11 New Short Story Collections By Women To Pick Up If You Normally Read Novels
If you think that getting into short stories is difficult, I totally understand. I've always preferred to lose myself in full-length novels. But so many short story collections have been released over the past few years — from Carmen Maria Machado's soon-to-be adapted for TV Her Body and Other Parties to Roxane Gay's Difficult Women to Lauren Groff's Florida — and I have grown increasingly interested in the prospect of sitting down with a large stack of short fiction collections at my bedside. If you're ready to dive into a new world of literature, I've got 11 picks below to get you started.
There has certainly been no shortage of incredible short story collections in 2018, so all of the books listed below were released in the past year, and all were written by women. But that's pretty much where the similarities end: these collections run the gamut from realistic to fantastical, eerie to heartfelt, interconnected and all over the map. So throw aside your trepidations about reading short stories. No matter what sort of fiction you're into, there is a collection below that will speak to you, excite you, and keep you enthralled until the very last page:
'Back Talk' by Danielle Lazarin
Back Talk examines how narrowly our culture allows women to express their desires through stories that are all about women’s hidden yearnings, and the unexpected ways they surface.
'Heads of the Colored People' by Nafissa Thompson-Spires
Heads of the Colored People shines a light on the simmering tensions and precariousness of being black with stories that engage in the ongoing conversations about racism, as well as the vulnerability of the black body.
'Better Times' by Sara Batkie
Better Times is divided into three sections covering the recent past, the current era, and the world to come, with all of the stories taking a look at whether the idea that so-called "better times" ever existed, particularly for women.
'Fight No More: Stories' by Lydia Millet
In Fight No More, Millet explores what it means to be home, offering insight into human behavior from the ordinary to the bizarre.
'Florida' by Lauren Groff
The stories in Groff's collection span characters, towns, decades, even centuries, but Florida — its landscape, climate, history, and state of mind — is the collection's gravitational center.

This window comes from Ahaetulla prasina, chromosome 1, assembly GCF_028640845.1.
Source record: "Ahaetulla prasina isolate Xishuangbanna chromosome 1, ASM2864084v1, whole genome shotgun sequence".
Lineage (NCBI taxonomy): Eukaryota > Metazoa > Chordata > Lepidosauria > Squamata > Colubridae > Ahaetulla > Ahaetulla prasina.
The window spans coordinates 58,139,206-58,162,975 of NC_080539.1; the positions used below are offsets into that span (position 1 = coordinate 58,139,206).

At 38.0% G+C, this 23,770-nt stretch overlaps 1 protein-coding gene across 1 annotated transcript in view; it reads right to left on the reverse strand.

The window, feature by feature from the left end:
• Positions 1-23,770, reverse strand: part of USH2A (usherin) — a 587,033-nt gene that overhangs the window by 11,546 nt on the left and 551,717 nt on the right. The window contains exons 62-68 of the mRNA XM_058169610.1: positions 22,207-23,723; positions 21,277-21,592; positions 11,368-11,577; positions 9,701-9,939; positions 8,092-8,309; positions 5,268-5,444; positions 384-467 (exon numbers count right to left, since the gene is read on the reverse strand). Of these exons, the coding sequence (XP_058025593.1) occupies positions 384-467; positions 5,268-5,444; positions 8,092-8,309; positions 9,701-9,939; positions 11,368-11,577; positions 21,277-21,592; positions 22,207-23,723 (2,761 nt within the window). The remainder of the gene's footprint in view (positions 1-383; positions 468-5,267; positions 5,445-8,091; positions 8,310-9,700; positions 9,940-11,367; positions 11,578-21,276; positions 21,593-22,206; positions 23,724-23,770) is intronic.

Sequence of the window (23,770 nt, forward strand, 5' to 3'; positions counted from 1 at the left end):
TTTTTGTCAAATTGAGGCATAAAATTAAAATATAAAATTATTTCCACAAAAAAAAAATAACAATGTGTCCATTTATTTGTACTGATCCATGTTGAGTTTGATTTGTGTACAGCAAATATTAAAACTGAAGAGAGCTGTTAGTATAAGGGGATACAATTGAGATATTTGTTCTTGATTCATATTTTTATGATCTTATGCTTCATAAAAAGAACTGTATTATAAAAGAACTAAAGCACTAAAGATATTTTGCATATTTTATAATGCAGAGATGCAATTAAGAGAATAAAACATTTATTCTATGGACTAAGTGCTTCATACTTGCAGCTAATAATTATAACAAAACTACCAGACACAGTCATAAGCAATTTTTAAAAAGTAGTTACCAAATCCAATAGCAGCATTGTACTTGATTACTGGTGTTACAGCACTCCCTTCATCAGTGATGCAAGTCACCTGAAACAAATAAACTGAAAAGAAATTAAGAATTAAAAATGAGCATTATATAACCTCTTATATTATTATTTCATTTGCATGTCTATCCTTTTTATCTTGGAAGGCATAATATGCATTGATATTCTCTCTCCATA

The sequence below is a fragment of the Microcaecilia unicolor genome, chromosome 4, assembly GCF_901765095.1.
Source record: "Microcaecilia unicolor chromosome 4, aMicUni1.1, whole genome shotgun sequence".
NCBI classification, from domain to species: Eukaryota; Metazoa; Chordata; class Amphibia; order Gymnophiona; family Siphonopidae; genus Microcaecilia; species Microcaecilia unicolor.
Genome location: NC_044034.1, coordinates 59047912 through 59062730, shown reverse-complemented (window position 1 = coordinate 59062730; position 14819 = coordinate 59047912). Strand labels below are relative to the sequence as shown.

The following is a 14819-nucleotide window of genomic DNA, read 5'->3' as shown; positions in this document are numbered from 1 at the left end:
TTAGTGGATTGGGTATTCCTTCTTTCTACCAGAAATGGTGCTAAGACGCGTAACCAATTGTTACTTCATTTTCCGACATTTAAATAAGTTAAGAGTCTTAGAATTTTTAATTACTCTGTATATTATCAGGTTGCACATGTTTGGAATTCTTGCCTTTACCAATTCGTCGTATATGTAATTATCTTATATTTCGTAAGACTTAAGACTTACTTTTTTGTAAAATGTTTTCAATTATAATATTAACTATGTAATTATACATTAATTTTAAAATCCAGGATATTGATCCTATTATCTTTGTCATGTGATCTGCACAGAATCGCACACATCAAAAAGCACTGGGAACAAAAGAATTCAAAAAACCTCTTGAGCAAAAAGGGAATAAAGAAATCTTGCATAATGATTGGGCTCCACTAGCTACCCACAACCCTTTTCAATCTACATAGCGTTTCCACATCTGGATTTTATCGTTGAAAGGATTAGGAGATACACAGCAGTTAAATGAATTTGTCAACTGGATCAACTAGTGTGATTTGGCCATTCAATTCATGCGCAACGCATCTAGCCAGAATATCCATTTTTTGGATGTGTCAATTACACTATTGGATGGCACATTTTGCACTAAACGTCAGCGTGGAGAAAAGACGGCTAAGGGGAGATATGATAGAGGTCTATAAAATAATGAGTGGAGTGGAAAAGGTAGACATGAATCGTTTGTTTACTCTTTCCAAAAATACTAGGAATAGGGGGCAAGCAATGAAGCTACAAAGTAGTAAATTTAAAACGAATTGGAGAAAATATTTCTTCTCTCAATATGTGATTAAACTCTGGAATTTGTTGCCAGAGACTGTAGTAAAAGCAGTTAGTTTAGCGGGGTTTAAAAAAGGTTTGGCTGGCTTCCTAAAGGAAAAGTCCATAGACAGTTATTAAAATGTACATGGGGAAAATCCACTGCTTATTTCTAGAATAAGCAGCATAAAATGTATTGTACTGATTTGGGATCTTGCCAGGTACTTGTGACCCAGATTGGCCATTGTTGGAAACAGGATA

'How to Love a Jamaican' by Alexia Arthurs
Tenderness and cruelty, loyalty and betrayal, ambition and regret.... Alexia Arthurs navigates these tensions among Jamaican immigrants and their families back home. From close-knit communities to New York City, these stories form a portrait of a nation, a people, and a way of life.
'All the Names They Used for God' by Anjali Sachdeva
Anjali Sachdeva's collection spans centuries, continents, and a diverse set of characters but is united by each character's epic struggle with fate, exploring the isolation one experiences in the face of the mysterious, often dangerous forces that shape destinies.
'Awayland: Stories' by Ramona Ausubel
Ausubel's stories are set in small-town America, sunny Caribbean islands, and the very gates of Heaven itself. And though some of the stories are steeped in mythology, they remain grounded in universal experiences: loss of identity, leaving home, parenthood, joy, and longing.
'Dreadful Young Ladies & Other Stories' by Kelly Barnhill
Kelly Barnhill's collection of stories are filled with uncanny characters whose lives unfold in worlds at once strikingly human and eerily original. All feature bold, reality-bending inventions and are centered on universal themes of love, death, jealousy, hope, and more.
'You Think It, I'll Say It' by Curtis Sittenfeld
In her first collection of short fiction, Sittenfeld shares ten stories that upend assumptions about class, relationships, and gender roles and pinpoint the questionable decisions, missed connections, and sometimes extraordinary coincidences that make up a life.
'Belly Up' by Rita Bullwinkel
Belly Up is a collection that contains ghosts, mediums, and teenage girls who believe they are actually plants. Throughout these grotesque and tender stories, characters question the bodies they've been given and what their bodies require to be sustained.